Women were aged 18 to 49 at the index date and had continuous pharmacy and medical enrollment for at least 1 year before and after their endometriosis diagnosis; in other words, at least one pharmacy claim every 3 months during the study period.

Women with endometriosis who used opioids at baseline were 61% more likely to receive opioids post-diagnosis.

The risk of prolonged opioid supply post-diagnosis was highest among women with a prolonged supply at baseline: relative risk (RR) 21.14, which significantly decreased to 1.32 for patients without a prolonged supply but with at least one comorbidity, 1.37 for pain comorbidities and 1.07 for psychiatric co-morbidities.

I was surprised to find out how many women with endometriosis actually used opioids beyond 90 days,” Lamvu said. “All the other findings were expected.”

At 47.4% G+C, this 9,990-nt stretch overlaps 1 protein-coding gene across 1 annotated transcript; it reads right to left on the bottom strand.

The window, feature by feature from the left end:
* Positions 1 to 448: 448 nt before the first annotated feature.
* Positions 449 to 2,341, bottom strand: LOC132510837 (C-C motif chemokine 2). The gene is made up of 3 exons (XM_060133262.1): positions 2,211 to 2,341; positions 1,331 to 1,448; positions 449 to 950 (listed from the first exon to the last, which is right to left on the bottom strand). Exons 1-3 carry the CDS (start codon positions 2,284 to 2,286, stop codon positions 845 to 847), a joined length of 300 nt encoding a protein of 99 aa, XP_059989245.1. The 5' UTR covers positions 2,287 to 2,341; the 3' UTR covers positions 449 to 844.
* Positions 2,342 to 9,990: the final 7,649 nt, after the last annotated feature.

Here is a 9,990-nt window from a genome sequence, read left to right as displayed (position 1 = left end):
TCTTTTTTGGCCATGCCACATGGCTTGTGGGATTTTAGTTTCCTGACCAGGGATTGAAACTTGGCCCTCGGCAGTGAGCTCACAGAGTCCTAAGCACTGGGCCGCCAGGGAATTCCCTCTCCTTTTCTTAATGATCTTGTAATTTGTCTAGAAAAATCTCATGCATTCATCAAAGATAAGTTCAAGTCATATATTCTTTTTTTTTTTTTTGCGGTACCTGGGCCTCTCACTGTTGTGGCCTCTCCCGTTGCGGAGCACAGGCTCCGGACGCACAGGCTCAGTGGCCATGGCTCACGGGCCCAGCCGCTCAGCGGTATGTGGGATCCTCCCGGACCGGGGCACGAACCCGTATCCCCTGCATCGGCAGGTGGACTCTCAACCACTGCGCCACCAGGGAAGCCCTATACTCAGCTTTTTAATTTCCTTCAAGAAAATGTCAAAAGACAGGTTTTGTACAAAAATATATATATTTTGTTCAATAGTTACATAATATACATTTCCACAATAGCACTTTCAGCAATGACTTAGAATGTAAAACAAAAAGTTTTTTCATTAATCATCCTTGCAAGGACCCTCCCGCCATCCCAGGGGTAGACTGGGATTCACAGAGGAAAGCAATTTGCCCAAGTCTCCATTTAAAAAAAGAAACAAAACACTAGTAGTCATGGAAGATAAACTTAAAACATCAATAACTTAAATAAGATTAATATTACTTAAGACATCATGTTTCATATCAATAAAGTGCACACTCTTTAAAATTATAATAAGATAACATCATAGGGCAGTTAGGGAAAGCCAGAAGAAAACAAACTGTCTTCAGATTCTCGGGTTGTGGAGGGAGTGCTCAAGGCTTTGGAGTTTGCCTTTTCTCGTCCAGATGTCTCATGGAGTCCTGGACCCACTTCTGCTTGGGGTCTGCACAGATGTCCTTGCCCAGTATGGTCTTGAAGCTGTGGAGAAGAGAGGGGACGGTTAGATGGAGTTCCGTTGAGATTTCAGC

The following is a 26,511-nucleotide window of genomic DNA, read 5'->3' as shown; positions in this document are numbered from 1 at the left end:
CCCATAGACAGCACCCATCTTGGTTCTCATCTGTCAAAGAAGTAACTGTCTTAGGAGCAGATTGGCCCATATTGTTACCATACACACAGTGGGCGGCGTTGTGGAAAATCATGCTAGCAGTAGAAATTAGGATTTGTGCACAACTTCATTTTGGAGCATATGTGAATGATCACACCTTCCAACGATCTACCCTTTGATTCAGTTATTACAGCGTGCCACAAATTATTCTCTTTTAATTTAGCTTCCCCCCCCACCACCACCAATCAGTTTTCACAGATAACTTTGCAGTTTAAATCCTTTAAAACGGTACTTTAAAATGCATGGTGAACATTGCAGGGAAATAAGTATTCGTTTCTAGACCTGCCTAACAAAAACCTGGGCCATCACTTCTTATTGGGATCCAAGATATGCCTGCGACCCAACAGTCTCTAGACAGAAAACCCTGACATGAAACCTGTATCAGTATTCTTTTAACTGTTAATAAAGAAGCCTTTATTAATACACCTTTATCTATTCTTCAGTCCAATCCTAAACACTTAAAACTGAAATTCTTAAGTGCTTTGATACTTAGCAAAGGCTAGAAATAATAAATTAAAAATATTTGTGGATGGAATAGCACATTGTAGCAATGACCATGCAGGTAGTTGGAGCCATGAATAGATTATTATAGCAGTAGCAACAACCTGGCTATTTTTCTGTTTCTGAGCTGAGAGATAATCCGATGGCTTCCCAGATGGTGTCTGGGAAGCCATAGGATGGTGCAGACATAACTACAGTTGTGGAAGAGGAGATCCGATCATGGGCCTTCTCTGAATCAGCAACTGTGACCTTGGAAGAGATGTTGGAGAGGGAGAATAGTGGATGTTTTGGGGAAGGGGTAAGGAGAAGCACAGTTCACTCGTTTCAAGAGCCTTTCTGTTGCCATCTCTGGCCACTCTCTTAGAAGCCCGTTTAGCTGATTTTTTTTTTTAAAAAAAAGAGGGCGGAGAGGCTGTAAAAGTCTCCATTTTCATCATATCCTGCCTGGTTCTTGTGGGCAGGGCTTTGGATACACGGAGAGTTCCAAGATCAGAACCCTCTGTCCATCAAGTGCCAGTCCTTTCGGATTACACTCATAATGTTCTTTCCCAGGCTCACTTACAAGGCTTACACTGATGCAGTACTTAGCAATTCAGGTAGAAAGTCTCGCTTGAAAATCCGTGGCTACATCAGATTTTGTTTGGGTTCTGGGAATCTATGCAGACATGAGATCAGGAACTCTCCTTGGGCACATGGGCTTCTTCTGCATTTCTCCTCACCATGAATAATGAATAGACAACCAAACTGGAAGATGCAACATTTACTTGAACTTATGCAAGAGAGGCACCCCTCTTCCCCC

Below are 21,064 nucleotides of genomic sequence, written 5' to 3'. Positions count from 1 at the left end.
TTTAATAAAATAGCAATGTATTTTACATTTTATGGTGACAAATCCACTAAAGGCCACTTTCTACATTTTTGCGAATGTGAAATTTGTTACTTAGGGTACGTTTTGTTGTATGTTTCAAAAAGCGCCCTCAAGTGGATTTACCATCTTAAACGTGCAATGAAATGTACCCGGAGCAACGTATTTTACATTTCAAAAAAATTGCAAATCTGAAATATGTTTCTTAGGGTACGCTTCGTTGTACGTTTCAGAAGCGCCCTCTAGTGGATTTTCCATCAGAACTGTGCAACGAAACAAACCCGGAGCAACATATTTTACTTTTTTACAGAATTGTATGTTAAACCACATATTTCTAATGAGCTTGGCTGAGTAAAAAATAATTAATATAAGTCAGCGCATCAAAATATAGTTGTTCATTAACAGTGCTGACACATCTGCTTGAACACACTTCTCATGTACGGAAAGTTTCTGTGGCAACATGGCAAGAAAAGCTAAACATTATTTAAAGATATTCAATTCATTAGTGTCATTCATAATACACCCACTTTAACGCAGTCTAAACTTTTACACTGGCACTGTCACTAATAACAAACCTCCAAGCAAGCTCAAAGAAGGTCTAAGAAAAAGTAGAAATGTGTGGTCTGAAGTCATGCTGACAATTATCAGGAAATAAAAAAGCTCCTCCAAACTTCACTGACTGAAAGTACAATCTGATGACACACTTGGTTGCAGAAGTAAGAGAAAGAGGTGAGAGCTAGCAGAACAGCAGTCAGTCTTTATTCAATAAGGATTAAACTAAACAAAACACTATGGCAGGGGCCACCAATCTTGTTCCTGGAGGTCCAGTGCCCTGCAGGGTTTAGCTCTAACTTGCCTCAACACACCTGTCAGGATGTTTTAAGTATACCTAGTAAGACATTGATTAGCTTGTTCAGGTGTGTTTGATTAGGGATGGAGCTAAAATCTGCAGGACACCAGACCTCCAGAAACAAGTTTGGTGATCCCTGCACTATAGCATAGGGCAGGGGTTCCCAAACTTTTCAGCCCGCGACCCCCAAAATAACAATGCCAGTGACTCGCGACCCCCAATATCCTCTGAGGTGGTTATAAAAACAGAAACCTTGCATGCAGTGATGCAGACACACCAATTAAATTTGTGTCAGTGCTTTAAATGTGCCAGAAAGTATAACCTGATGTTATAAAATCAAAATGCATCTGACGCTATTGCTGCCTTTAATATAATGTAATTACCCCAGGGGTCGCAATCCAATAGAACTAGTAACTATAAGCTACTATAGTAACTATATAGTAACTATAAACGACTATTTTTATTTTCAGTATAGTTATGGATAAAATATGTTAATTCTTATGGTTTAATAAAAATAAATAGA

There is limited evidence to indicate that long-term opioid therapy is effective in treating other chronic pain conditions and no research to validate that opioids are efficacious for endometriosis-related pain.

Nonetheless, the risk of opioid-related adverse events correlates with the dose and duration of opioid use,” Lamvu said. “This can lead to opioid-induced hyperalgesia, which counterproductively amplifies pain.”

In addition, high daily doses and prolonged use of opioids for chronic non-cancer pain can increase the risk of opioid abuse. More definitive is that comorbid psychiatric disorders in patients with chronic pain conditions like low back pain are linked to opioid misuse.

The high prevalence of psychiatric comorbidities in patients with endometriosis suggests that this population may be vulnerable to opioid misuse,” Lamvu said.

Optimal endometriosis treatment should encompass a patient-centric strategy, according to Lamvu, integrating pharmacologic and surgical options to manage symptoms, in conjunction with therapies to improve health-related quality of life.